We ended up having enough money to go, and so we checked into the room and got ready for the opening session.

The conference was out of control, and with all of the odds against me, I went forward with the confidence of one who cannot hide.  It’s not like I could just get by and hope people didn’t notice me…I was the only white person there out of 100 kids on AASA leadership throughout Florida.  So I did things I wouldn’t normally do: Like go out for a talent show that I hadn’t prepared for.  Me and another girl from school got up on stage and sang some good ole praise and worship songs.  I was so nervous! I can’t believe I did that!!!

One of the nights, they had a comedian from BET.  He got up on stage and began, “I see we got the one white girl in the house.  Heeeeeyyy Becky!” Uproars of laughter.  Of course, I told you I learned from an early age that I needed to have tougher skin if I was going to be so embarrassing.  I just laughed it off, and he moved on to someone else in the audience.  The only negative thing that came from that was that everyone not from my school called me Becky for the rest of the weekend.  I finally got so fed up with it, that I turned once at that name and said, “My name is not Becky.  If you want to address me, I suggest you figure out my real name.” That earned me some respect real fast!

All in all, the conference was a good experience.  There were only a few girls who would snicker whenever I spoke up in group settings.  They would whisper about me, but I didn’t care.  I realized I had to earn their respect just like I had to earn the respect of the rest of my school’s leadership team.  It would come in time.  I couldn’t worry about them.  And I’m glad I got over it, because I did learn a lot from the conference, like what it means to be a minority.  You can never know what it feels like for a person of color in most situations if you don’t first experience what it feels like to be a minority.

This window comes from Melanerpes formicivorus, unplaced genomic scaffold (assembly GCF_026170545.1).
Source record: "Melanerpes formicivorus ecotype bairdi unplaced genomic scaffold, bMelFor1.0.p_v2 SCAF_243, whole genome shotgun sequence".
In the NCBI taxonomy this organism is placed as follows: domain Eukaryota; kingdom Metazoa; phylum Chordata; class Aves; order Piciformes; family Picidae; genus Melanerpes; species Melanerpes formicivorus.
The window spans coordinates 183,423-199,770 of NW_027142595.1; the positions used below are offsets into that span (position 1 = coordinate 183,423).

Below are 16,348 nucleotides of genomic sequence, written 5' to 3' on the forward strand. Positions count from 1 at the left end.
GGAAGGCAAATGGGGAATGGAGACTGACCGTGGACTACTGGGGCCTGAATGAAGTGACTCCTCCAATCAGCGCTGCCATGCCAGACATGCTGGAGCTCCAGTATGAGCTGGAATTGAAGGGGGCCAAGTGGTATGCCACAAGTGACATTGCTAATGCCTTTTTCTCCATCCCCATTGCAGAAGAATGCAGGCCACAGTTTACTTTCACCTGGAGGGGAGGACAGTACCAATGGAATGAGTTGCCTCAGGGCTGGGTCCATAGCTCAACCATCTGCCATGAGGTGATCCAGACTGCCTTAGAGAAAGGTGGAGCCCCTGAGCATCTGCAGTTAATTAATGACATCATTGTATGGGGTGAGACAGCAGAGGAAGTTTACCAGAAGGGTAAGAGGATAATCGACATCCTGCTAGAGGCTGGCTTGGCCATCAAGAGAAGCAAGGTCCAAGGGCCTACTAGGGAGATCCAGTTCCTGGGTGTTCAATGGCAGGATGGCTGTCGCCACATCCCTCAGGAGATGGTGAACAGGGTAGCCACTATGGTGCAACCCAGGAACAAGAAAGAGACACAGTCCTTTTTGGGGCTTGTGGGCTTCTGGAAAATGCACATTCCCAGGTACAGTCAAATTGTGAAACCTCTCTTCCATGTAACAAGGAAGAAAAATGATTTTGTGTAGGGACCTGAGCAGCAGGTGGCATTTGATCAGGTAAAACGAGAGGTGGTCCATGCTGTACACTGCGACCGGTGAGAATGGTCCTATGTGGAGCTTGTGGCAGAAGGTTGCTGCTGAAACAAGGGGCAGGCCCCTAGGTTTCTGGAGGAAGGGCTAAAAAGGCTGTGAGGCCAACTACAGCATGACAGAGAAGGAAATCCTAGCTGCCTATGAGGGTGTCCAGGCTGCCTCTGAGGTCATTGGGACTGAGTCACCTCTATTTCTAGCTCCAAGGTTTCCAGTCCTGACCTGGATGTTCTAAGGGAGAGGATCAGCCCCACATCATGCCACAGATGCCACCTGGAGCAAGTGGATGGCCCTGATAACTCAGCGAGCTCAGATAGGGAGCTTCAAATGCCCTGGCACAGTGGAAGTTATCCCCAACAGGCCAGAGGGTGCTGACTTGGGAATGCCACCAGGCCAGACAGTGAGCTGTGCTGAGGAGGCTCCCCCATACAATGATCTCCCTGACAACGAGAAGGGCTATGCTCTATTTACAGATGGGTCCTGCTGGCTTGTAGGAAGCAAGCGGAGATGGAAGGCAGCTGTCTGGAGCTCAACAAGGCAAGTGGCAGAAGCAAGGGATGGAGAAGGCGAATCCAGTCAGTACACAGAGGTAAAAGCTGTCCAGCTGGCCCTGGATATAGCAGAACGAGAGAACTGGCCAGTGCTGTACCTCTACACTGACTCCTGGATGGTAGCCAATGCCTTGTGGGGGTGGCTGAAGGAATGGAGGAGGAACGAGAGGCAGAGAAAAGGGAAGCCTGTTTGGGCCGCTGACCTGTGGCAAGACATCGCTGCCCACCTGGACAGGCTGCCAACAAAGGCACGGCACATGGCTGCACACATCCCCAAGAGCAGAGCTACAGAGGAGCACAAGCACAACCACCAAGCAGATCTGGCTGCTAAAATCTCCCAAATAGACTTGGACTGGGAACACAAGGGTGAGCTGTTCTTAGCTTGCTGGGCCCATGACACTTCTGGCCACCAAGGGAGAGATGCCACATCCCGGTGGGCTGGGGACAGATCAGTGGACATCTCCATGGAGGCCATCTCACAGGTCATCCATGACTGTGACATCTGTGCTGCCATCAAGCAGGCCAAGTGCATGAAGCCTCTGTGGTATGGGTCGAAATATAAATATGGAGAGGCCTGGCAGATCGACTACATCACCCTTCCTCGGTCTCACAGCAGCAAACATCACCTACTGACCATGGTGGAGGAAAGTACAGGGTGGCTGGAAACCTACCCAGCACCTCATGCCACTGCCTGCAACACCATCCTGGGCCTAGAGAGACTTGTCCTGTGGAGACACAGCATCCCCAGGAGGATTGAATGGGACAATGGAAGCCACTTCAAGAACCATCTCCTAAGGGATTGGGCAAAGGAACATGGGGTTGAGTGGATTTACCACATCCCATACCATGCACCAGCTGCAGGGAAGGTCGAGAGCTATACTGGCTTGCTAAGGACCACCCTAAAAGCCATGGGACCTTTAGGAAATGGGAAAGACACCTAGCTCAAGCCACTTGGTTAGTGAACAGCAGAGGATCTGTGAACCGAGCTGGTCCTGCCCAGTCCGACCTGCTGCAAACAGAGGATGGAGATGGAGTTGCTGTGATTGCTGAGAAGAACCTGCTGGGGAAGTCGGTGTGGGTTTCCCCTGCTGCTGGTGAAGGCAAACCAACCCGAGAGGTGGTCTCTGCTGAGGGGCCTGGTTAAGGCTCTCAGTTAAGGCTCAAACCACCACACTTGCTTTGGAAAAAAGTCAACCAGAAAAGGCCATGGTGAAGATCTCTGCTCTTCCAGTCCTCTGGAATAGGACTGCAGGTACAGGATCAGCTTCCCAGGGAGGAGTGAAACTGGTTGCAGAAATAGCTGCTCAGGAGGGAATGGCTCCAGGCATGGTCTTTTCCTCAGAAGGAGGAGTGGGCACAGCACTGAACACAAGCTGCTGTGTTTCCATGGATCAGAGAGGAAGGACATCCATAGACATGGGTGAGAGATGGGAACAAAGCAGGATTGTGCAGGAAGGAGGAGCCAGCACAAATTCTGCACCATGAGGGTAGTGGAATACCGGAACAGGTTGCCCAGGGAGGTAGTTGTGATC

I also learned one or two things about black culture that hadn’t really occurred to me before.  Conspiracy theories run deep.  And now, no matter what, I don’t believe anything completely that people tell me.  This has served me well in some occasions, and helps me not to be the gullible girl that most perceive me as.  And anyway, I’m not gullible, just naïve.  For instance, I have been convinced by one black friend in particular that Beyoncé was never pregnant with Blue IV.